Nick Mourtzakis

A portrait of Alex Wodak

Medium
Oil on linen
Further information

Alex Wodak is Director of the Alcohol and Drug Service at St Vincent’s Hospital and President of the Australian Drug Law Reform Foundation. An internationally acknowledged authority on minimisation of harm in drug use, he helped establish the first needle syringe program in Australia and the first medically supervised injecting centre. He often works in developing countries on HIV control among injecting users.

Nick Mourtzakis first became aware of Dr Wodak’s advocacy work through the media. When he met him via his brother Jack Wodak, a Melbourne neurologist, Mourtzakis was immediately struck by the intensity of his presence. “His demeanour expressed a formidable and concentrated reserve while his gaze suggested a clear and penetrating insight,” he says.

Mourtzakis began work on the portrait with drawings made at formal sittings, which he then developed in an entirely exploratory way in his studio. “On several social occasions when Alex was visiting Melbourne, I took the opportunity to surreptitiously continue to study the structure of his features and his most characteristic expressions,” says Mourtzakis. These informal ‘sittings’ proved invaluable.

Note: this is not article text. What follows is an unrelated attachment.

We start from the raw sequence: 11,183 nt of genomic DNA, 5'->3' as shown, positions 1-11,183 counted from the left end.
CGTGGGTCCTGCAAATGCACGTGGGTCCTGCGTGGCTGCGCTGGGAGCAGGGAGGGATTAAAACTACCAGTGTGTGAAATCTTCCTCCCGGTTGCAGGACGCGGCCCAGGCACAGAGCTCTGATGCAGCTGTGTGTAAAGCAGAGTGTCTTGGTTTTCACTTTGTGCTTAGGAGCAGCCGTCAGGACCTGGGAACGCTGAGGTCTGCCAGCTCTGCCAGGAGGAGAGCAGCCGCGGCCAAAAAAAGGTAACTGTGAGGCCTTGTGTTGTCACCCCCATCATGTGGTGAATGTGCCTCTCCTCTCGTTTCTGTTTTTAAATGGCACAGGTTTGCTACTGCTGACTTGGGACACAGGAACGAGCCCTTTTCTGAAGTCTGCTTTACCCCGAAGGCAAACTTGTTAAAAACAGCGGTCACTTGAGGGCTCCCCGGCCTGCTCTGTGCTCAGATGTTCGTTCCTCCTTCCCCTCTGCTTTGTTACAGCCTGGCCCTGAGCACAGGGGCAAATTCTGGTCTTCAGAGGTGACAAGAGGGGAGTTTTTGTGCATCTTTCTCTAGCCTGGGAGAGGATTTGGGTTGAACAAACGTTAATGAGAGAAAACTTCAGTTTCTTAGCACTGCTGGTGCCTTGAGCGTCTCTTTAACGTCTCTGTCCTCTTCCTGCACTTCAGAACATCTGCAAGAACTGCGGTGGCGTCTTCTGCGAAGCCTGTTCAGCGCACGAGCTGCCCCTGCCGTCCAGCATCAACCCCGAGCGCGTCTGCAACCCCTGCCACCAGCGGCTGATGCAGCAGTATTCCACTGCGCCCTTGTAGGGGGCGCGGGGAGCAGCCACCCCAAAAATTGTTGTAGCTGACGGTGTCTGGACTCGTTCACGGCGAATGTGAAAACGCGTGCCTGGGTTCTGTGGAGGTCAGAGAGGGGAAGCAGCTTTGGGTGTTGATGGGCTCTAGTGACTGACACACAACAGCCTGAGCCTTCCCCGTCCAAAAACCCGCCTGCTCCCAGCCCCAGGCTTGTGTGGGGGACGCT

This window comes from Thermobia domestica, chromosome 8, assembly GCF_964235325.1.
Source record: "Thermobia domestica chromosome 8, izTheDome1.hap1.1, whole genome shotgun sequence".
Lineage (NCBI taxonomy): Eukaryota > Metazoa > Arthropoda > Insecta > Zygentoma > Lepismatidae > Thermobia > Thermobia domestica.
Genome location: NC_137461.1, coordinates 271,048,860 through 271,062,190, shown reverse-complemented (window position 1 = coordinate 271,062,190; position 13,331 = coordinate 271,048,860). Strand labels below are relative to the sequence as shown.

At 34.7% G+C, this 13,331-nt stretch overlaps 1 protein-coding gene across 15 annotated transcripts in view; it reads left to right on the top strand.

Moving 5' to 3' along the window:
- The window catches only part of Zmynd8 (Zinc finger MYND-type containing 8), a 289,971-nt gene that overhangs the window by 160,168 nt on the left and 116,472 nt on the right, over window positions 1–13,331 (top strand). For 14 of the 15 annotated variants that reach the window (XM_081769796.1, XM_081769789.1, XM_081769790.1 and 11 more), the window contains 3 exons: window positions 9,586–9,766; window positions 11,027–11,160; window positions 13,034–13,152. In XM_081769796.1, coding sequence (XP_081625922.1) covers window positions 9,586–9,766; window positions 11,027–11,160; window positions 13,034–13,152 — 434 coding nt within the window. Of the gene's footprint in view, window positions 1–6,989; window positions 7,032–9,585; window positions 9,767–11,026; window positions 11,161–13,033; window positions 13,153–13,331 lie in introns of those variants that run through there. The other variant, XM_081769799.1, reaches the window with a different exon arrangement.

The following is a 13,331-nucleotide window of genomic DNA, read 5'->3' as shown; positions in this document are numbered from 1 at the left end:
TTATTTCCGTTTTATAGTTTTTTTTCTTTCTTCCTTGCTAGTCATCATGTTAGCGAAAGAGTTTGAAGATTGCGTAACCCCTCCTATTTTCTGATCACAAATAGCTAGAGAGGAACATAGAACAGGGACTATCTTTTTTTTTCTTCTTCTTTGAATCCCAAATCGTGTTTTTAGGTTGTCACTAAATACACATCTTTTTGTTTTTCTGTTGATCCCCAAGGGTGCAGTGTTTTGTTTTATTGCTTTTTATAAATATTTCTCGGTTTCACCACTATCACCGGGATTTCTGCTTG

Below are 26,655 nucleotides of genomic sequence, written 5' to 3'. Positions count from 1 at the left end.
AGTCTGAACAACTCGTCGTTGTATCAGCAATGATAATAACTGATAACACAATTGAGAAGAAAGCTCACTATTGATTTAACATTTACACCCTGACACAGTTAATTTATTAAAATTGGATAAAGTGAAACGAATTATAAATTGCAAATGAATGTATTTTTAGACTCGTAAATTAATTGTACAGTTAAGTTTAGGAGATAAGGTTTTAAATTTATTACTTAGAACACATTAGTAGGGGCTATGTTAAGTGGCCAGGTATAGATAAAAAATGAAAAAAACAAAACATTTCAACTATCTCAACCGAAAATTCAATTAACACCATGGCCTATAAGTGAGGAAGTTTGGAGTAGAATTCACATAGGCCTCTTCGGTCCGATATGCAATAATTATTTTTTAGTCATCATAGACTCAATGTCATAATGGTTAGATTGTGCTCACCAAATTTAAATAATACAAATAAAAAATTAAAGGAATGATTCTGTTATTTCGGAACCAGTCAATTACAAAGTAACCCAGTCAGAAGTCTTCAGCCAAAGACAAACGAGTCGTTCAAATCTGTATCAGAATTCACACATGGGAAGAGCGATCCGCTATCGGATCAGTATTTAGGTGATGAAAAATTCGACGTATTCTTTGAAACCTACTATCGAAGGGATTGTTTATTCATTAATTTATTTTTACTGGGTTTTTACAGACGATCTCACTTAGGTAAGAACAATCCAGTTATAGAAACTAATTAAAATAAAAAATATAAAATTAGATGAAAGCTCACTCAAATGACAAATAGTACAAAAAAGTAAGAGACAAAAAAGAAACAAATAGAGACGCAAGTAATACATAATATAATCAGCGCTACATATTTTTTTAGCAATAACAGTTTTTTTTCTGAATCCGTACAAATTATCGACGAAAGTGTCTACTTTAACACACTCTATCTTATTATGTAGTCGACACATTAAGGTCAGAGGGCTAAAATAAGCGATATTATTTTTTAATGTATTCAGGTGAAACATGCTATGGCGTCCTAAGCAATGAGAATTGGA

In the process of exploring the topography of Wodak’s face, a surprisingly large drawing of approximately two by one metres developed. After completing this large work on paper, Mourtzakis says: “it became possible to concentrate all of the assimilated ‘visual data’ in the final portrait on canvas.”

Born in Greece in 1950, Mourtzakis came to Australia in 1954 and lives in Melbourne. An exhibiting artist since 1976, he completed a Master of Art from the Victorian College of the Arts in 2004. He won the Dobell Prize for Drawing in 2000 and again in 2006. In 2000, the Australian-Greek Association honoured him with the Hellenic Distinction Award. Recent group shows in which he has participated include This & Other Worlds at the National Gallery of Victoria in 2005 and The Seventh Drawing Biennale at the Australian National University, Canberra. This is his first time in the Archibald Prize.